Materials Science: Essential Science for Contamination Control
HAROLD D. FITCH
While most contamination control professionals do not claim to be experts in materials science, many of the problems we encounter relate to surprises caused by materials reacting unexpectedly in special environments.
Being aware of this specialized physical science can often put us on the right track to finding solutions to unusual problems. It is challenging because our obvious assumptions about the nature of things can be dead wrong when just one variable changes.
Consider iron and its use in steel. We see steel all around us in building and construction projects. One of the usual things we associate with steel is its oxidized form–rust. It occurs when steel reacts with moisture to form iron oxide, creating a reddish brown appearance.
We expect to see rust wherever steel is used in an unprotected state and exposed to moisture. On the other hand, we are all acquainted with stainless steel. Its shiny decorative surface is resistant to oxidation or rust. Stainless steel is often the material of choice where contamination control and ease of cleaning or sterilizing is important. Steel and stainless steel have different reactions to moisture caused by adding chromium and sometimes another element such as nickel or molybdenum to the steel alloy.
Copper is an element that is well known for its ductility and malleability. If a small amount of beryllium is added to copper, we have a material that can be heat treated and that makes very good springs. This is not at all what we expect from copper.
When small changes are made in material composition, millions of fascinating changes occur. New discoveries are made every day. The contamination control engineer must be aware of the properties of the materials being used for contamination control applications. Last month, we talked about chemical compatibility or incompatibility in the case of a filter that was dissolved by the very material it was being used to filter. We learned that the filter must be compatible with what is being filtered. And, the chemical being filtered must be compatible with all the materials it contacts, such as support screens, housings, plumbing, and pumps.
For example, examine some situations in which the wrong choice of materials caused a serious problem in a contamination control application.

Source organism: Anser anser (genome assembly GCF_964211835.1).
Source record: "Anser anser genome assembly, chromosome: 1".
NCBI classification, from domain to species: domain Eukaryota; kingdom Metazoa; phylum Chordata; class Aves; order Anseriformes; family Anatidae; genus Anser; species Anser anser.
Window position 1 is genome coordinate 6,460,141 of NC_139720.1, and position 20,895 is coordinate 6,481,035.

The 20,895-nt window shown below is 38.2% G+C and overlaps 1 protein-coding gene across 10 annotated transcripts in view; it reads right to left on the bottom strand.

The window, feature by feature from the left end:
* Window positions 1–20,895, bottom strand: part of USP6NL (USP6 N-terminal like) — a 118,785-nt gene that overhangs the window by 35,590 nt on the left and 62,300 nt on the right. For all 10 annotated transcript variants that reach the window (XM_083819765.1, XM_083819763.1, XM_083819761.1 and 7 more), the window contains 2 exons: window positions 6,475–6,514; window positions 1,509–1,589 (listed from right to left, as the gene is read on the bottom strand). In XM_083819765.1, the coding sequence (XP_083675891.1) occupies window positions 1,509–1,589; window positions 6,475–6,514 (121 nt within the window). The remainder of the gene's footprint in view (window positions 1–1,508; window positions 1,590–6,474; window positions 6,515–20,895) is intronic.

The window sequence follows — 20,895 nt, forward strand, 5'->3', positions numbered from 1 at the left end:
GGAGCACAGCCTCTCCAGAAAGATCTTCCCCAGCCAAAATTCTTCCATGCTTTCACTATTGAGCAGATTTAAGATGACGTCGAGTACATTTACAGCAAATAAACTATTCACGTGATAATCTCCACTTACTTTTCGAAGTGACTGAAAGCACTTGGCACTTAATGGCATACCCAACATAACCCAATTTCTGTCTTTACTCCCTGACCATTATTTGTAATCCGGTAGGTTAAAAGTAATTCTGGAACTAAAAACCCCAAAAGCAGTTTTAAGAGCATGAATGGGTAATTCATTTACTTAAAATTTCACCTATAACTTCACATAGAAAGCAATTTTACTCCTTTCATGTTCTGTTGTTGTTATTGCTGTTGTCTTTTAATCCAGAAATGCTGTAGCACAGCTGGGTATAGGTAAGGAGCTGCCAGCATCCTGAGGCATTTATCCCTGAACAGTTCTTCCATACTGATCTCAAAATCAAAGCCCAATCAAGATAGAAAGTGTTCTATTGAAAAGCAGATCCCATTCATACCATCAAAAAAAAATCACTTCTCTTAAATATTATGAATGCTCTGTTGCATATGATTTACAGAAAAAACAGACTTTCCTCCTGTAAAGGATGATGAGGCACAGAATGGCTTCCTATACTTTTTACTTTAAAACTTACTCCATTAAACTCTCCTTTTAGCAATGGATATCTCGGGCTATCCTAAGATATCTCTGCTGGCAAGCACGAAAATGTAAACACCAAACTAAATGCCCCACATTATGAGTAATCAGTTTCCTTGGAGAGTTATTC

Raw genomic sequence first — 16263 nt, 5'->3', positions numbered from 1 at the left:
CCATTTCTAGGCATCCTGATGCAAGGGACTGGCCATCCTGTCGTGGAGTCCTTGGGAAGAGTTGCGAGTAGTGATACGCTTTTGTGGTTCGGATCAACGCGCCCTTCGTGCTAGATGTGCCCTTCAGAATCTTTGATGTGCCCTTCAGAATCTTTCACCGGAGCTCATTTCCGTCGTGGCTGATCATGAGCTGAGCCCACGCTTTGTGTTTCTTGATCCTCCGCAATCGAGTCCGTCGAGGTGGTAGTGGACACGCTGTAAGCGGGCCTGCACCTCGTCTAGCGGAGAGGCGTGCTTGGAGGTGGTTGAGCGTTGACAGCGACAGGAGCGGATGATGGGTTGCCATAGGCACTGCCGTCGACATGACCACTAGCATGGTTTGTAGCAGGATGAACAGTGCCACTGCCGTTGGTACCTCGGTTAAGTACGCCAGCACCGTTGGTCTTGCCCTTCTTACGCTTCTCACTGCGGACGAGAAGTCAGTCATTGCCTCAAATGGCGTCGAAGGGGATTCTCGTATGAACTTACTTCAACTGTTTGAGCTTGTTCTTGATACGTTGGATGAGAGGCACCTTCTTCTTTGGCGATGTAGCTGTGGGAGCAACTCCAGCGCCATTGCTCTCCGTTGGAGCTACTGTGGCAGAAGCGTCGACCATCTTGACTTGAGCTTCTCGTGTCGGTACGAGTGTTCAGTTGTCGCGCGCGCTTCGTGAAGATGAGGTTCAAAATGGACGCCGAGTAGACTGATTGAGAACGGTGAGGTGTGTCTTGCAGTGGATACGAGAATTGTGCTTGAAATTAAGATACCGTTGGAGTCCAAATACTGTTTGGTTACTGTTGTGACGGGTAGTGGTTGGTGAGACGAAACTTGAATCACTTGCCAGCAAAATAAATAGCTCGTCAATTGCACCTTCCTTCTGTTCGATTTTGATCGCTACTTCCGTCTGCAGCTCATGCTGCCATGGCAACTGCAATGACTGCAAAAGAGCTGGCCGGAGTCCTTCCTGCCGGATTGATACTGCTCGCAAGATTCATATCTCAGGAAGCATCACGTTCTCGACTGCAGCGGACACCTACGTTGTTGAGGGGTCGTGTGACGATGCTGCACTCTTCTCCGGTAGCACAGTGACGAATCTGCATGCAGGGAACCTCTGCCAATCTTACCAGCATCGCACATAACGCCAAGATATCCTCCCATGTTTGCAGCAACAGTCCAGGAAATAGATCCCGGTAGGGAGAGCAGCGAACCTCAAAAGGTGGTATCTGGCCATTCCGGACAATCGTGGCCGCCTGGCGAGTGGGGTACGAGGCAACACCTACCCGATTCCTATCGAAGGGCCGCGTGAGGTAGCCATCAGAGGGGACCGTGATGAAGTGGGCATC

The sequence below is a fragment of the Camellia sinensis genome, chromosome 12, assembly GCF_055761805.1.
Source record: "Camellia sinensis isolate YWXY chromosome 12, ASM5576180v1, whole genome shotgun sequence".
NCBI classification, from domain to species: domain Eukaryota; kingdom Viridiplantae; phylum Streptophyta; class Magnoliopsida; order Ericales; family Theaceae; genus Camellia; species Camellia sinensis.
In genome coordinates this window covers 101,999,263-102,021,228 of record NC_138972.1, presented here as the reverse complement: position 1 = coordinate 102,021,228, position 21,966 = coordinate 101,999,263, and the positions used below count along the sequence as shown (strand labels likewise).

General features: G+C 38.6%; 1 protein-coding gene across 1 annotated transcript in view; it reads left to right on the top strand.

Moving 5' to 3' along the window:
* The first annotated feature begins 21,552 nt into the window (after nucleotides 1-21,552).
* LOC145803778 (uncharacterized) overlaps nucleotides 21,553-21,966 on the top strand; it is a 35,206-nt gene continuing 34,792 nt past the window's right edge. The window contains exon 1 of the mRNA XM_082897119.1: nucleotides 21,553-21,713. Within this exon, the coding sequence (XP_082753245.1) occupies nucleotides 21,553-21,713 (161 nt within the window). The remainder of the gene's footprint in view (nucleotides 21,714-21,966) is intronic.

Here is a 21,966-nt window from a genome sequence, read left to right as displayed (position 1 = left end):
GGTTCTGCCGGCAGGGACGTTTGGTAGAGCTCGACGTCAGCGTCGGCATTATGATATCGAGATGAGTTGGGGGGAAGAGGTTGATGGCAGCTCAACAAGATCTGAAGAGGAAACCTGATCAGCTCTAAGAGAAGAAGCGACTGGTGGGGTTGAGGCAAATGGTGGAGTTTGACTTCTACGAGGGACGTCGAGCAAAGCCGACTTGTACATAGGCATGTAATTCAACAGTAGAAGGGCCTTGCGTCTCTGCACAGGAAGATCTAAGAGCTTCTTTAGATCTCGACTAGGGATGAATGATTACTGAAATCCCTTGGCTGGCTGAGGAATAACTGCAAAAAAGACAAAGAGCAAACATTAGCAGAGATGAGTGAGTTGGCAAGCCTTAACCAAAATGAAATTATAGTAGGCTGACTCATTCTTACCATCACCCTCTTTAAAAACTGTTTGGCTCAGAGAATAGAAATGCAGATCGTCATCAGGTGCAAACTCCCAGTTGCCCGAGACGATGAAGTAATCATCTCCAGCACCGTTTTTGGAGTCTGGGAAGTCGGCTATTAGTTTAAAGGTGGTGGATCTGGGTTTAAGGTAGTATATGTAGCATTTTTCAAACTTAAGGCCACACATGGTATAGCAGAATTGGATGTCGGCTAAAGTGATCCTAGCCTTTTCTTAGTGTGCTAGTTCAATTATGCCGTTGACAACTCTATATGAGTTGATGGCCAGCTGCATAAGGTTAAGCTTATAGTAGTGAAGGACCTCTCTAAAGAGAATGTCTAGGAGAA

Choosing the Right Materials
The first case involves the choice of materials for air duct work in semiconductor fab facilities in Japan. It was decided that plastic duct work would be more corrosion resistant and easier to clean than the standard metal duct work currently used for the major air handling system in semiconductor fabrication plants.
Plastic ducts were installed in several fabricators. This was OK until a fire broke out in one of the plants. The plastic ducts burned vigorously and the fires spread throughout the entire plant in a matter of a few minutes. A costly lesson in materials selection!
In another case, plastic liners were fabricated onto line-heated metal tanks in chemical cleaning and etching operations to prevent corrosion of the base metal tanks in one of our plants. This worked well at first, but led to disaster when the solution temperature was raised and the liners ignited.
It is hard to achieve a pure environment not contaminated by some source. Fortunately, much of this contamination does not harm operations. Sometimes, we intentionally add materials that may contaminate when the value of adding the contaminating material outweighs the potential contamination problem.
One such case is the addition of carbon filler to reduce static charge in plastic product carriers. The carbon reduces harmful static charge, and although there is some contamination from the carbon itself, the net result is positive. The reduction in static charge and its associated contamination problems far outweighs the small contamination from carbon, which is easily removed.
Consider one more real life example. While purchasing an acid for one of our semiconductor processing lines, we found another potential source. The specifications were reviewed and the second source met all of the known requirements. The new source was brought on line.
Although the new material met all our specifications, devices made with this new material consistently failed, even though we could discern no difference in the materials.
We learned two important lessons from that experience. First, it demonstrated differences in materials that were beyond current measurement techniques to identify. However, these differences could still be significant to our processes. Second, it showed the importance of including a functionality test as part of the overall specification.
This last example is important because it shows that even in a careful evaluation, with well motivated people working hard to do the best job possible, there can still be unforeseen occurrences that can bring disaster.
The Role of a Contamination Control Engineer
The role of a contamination control engineer is never easy. However, the chances of success are much greater the more one knows about potential problems and the more careful one is in making the best evaluations initially.
The contamination control engineer may not know all of the properties of the materials being selected, but it is his or her responsibility to be aware of the potential dangers. The contamination control engineer should check out the potential problems and at least eliminate the obvious. An awareness of materials science and consideration of its ramifications must be a part of the contamination control engineer`s arsenal!
Harold Fitch is president of Future Resource Development, a consulting firm in Burlington, VT, specializing in cleanroom education and problem-solving. He conducts international training seminars for CleanRooms` shows and seminars. n